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Poll: California 'Off on the Wrong Track'

"Just stop digging ... we're in the hole"

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    NEWSLETTERS

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    SACRAMENTO, CA - JANUARY 5: An exterior of the state capitol is shown on January 5, 2006 in Sacramento, California. California Governor Arnold Schwarzenegger delivered his state of the state address in the Assembly Chambers of the state capitol today. In his speech, Schwarzenegger admitted to making mistakes with the special election and vowed to work with members of the Assembly and Senate and try to move California ahead in the year to come. (Photo by David Paul Morris/Getty Images)

    Whoever wins the governor's race will inherit a host of problems and a constituency that's fed up with up them.

    The latest California Field Poll numbers don't show much trust in the state's leadership -- or confidence in its future.

    Of the registered voters surveyed in the Poll, 8 out of 10 said the state is "seriously off on the wrong track." Only 1 in 8 answered the opposite.

    State lawmakers got their lowest job assessment in 27 years of Field Poll sampling -- 10 percent approval versus 80 percent disapproval.

    San Diego County residents interviewed Tuesday, just hours before the gubernatorial debate between State Attorney General Jerry Brown, the Democratic nominee, and Republican Meg Whitman, the former CEO of eBay, reflected those same ratios of dissatisfaction with state government.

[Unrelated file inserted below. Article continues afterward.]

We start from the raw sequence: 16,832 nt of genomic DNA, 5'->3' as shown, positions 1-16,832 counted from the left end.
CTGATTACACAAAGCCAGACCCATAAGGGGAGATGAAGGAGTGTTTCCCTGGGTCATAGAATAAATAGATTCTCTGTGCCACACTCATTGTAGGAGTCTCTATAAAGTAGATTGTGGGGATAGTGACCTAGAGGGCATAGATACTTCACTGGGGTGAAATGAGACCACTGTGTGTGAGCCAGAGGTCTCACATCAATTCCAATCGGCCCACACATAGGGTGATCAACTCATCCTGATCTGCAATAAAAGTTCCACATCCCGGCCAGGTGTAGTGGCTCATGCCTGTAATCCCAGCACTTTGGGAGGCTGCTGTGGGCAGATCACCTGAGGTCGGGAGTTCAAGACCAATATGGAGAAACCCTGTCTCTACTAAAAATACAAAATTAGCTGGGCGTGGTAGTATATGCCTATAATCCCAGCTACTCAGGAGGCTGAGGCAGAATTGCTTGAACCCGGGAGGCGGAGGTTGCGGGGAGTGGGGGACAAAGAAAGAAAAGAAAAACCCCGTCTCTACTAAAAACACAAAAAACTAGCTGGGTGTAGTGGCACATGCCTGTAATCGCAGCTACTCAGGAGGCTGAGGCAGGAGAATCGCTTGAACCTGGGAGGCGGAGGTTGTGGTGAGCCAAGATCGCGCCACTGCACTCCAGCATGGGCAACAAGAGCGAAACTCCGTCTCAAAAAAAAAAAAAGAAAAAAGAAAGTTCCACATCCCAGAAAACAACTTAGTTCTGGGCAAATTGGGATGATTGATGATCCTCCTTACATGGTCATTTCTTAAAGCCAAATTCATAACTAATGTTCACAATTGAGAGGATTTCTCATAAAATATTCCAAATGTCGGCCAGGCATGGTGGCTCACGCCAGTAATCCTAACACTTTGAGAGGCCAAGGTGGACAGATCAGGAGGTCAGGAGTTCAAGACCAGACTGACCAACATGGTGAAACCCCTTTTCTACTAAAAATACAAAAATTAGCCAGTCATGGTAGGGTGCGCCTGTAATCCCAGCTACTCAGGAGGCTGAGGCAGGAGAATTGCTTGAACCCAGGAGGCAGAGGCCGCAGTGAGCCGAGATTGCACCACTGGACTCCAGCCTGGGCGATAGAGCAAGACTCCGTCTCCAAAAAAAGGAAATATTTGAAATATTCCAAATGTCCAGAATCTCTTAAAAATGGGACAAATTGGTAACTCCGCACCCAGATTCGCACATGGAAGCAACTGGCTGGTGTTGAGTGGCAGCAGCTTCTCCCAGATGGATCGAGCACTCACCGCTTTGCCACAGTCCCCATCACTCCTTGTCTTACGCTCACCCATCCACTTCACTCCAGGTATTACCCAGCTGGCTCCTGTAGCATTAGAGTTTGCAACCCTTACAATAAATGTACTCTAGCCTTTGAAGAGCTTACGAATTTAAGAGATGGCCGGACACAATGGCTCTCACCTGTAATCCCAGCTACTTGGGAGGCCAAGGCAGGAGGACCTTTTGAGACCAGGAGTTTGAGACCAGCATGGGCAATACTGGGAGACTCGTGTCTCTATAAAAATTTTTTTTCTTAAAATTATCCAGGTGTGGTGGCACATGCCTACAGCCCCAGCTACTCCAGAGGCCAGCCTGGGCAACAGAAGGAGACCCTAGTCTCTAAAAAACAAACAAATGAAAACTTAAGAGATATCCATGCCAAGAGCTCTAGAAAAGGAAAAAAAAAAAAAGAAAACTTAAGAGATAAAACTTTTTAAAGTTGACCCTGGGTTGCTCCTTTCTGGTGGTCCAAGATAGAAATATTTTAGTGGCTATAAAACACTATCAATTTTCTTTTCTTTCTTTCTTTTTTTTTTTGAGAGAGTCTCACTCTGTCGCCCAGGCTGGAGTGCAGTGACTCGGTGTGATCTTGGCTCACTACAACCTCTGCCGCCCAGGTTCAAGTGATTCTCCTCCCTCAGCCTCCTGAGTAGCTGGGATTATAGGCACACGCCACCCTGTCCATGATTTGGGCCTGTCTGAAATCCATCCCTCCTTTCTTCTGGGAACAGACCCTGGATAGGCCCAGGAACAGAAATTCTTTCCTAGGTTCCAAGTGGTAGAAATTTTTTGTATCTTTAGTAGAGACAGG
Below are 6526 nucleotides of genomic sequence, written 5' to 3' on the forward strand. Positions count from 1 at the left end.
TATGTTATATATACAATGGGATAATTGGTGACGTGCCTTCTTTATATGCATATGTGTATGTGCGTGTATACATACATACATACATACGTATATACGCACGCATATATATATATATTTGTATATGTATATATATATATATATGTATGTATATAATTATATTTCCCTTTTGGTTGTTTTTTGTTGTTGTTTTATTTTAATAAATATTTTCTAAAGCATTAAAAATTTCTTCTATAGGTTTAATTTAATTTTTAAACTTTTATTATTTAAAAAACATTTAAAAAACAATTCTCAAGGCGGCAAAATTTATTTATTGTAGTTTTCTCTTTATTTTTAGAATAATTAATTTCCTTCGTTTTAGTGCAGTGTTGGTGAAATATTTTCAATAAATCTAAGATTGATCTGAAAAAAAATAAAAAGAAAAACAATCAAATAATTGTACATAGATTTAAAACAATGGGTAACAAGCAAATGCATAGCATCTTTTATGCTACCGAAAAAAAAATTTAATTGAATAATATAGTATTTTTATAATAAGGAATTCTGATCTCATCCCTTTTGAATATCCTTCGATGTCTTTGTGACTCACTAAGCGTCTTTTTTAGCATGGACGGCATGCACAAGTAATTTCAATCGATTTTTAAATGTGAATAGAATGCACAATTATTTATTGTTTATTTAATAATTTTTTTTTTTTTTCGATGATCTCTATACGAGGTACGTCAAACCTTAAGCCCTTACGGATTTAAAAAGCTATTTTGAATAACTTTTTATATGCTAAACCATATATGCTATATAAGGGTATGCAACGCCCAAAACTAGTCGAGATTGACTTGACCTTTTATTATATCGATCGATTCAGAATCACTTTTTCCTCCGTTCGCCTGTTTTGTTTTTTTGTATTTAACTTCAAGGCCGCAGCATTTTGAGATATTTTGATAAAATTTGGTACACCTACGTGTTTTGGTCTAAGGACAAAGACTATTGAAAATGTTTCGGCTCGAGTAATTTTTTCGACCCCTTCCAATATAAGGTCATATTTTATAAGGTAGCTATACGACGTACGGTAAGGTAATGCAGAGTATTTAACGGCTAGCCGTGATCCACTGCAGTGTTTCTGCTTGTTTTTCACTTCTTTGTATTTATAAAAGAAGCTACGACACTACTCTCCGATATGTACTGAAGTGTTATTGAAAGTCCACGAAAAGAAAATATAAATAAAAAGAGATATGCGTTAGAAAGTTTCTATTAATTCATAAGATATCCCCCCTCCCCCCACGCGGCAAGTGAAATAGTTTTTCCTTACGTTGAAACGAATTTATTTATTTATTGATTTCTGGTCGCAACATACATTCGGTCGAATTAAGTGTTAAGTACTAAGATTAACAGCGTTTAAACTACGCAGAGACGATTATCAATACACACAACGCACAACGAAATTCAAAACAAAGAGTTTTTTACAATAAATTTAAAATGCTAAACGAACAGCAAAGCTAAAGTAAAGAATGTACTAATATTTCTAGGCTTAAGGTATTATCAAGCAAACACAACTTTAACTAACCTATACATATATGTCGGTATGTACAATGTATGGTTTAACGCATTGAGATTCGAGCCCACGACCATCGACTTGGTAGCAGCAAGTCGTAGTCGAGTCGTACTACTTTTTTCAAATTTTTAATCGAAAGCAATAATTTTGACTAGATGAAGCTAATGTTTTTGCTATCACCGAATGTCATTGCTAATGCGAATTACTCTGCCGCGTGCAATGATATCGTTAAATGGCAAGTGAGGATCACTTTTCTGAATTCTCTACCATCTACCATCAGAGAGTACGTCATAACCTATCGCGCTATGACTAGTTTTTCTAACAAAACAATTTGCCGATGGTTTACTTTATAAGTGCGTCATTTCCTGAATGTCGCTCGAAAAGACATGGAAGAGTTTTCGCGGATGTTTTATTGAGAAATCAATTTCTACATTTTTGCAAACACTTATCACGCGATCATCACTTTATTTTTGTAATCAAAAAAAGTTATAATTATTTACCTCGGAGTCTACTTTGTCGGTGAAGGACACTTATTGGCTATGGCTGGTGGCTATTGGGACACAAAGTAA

"As it is right now, they don't have a budget passed," said Paradise Hills resident Bill Flores. "And I think they're doing a lousy job, managing this state."

    "The governor's not working with the legislature, and vice versa," said Encinitas resident Deanne Bernhart.  "And we're just not getting anywhere."

    Governor Arnold Schwarzenegger's ratings were 23 percent favorable, 68 percent negative. The last time he got majority approval in the Field Poll was nearly three years ago.

    With the state's budget still unsigned 90 days into the current fiscal year, bleeding $19 billion worth of red ink, there's an apparent consensus that California's political power structure -- from Sacramento on down to local government -- is dysfunctional.

    "Everything's about cutbacks," said Mission Valley resident Dustin Herring. "But if you keep cutting back, how are we supposed to gain anything?"

    "I'd like to be an optimist and say that we'll pull ourselves out of it," said Rancho Penasquitos resident Elyce Shorb. "But it seems that we need to get to a point where we can just stop digging. Because right now, we're in the hole [laughs]."

    Said Brian Murphy, a Point Loma resident: "The taxes that we have to pay to run a business is almost inoperable ... I like living here, so let's hope that things change."

    Five days ago, the governor and key lawmakers announced the "framework" for a budget deal, but today, talks were called off. The governor's people said that union bosses were trying to derail a rollback of pension benefits.

    So the record for legislative futility, or obstinacy, continues.